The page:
74th Edition – July 5, 2020
The best form of government is that which is most likely to prevent the greatest sum of evil.James Monroe
1. Remembering Anders Ericsson
Malcolm Gladwell put Anders Ericsson on the map when he explained the 10,000-hour rule in his 2008 best-selling book, Outliers.
This week, Ericsson passed away at the age of 72. Ericsson disagreed with Gladwell’s interpretation of his research on how people become experts in their field. Ericsson revealed the concept of deliberate practice which is far more critical than only adding hours to gain knowledge or expertise.
When I learned of his passing, I immediately wanted to revisit his research. My suggestion is Peak: Secrets of the New Science of Expertise. In Ericsson fashion, I’m taking my time reading about one chapter every other day and taking copious notes for future reference.
2. Making the Abstract Concrete and Simple
One of my favorite jobs in my work is simplifying the complex. I like to do so in simple frameworks and/or analogies. Consider the following terms from Madison Avenue:
- Melts in your mouth, not in your hand (M&Ms)
- You’re in good hands (Allstate)
- When it Rains, It Pours (Morton Salt)
I’m not saying we need to become the David Ogilvy of financial leaders (although that would be cool). But we can learn the art and science of using words that are sticky from our financial and analytical world of abstractions.
3. Revisiting the 4-Hour Workweek
I’ve been doing a lot of driving the past three weeks for business, and since my what-seems-ancient 80-gig iPod appears to be dying a slow death, I’ve been re-listening to old books on CDs – I have close to a hundred, I think.
Sorry Tim, the book just didn’t resonate as much as it did some ten-plus years earlier. Perhaps it was because of the domain names or one-eight-hundred numbers referenced. And, parts of the book are outdated.
But I was intrigued by the first book he recommended at the end – The Magic of Thinking Big by David Schwartz. I’m adding it to my listening list later in the year.
4. My Pick 3 July Reading List
Need some business reading ideas for July? Here are three, but you only need to pick one:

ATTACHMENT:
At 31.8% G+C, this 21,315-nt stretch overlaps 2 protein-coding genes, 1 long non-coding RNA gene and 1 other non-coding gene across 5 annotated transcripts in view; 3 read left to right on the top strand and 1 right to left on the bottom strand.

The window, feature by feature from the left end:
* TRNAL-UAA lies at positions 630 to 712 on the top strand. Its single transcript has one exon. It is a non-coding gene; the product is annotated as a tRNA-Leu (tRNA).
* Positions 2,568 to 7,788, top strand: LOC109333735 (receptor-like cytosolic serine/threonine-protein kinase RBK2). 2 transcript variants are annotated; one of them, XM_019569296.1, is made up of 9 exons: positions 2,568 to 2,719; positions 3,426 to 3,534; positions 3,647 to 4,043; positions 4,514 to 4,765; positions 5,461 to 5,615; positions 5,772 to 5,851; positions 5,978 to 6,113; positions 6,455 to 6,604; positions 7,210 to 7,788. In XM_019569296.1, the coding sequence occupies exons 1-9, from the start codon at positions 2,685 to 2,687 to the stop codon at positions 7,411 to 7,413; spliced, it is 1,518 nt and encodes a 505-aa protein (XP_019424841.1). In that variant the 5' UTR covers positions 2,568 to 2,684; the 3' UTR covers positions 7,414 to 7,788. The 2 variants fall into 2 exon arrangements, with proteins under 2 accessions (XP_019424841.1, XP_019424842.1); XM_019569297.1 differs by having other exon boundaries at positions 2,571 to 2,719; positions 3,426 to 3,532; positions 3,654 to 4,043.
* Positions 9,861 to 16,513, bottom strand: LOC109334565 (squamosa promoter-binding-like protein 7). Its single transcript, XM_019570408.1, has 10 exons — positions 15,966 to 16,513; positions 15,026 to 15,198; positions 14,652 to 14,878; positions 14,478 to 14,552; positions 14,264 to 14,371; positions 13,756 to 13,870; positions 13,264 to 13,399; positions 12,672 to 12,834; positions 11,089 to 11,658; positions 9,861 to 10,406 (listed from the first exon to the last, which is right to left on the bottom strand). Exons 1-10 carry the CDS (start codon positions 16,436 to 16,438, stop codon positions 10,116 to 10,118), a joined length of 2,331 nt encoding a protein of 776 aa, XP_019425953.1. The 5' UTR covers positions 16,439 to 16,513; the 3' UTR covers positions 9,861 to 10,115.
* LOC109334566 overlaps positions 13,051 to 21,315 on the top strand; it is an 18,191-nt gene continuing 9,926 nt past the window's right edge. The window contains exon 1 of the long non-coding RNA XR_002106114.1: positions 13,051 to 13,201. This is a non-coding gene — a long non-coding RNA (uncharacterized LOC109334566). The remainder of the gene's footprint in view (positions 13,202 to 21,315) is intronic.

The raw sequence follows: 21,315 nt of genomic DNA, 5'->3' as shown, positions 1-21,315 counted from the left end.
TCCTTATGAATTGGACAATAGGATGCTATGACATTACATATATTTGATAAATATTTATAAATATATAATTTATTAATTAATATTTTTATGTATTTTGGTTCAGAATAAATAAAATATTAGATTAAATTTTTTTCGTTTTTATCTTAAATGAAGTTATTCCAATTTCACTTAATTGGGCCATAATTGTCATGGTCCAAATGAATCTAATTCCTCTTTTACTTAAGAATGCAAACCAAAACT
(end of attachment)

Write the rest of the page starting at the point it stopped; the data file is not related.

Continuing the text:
- The Hard Thing About Hard Things is a book every CEO should read. The first chapter is gold.
- I try to read at least a dozen or so marketing books a year because great marketing makes selling a lot easier. My July pick is Positioning: The Battle for Your Mind by Trout and Ries. It’s a classic. This book is not just for the CEO, but for financial leaders too.
- If you read widely and deeply, then you’ve probably read Creativity, Inc. by Catmull. I thought I understood the heart of company culture until I read this book. It’s part autobiography, part biography, and part business narrative. The listening experience is as good as reading the text.
5. The New Business Normal – Layoffs and Bankruptcies
It seems like I read about one major bankruptcy a day along with company downsizing caused by COVID-19. Above, I mentioned The Hard Thing About Hard Things by Horowitz, and he includes a section on layoffs.
His ‘right way’ to layoff people includes addressing the entire company before the event happens with proper context. While I agree with many of the author’s points, he left out a critical step.
Don’t we have an obligation to help those we have to let go? Go back to your company’s inner-most values because you’ll find the answer there.
Thank You For Reading. Thank you for making this a successful newsletter.
If you like the content above and the posts at CFO Bookshelf, may I ask a favor? Feel free to share this with other readers along with commenting on your favorite blog posts on LinkedIn, Twitter, or Facebook.
Stay safe and healthy.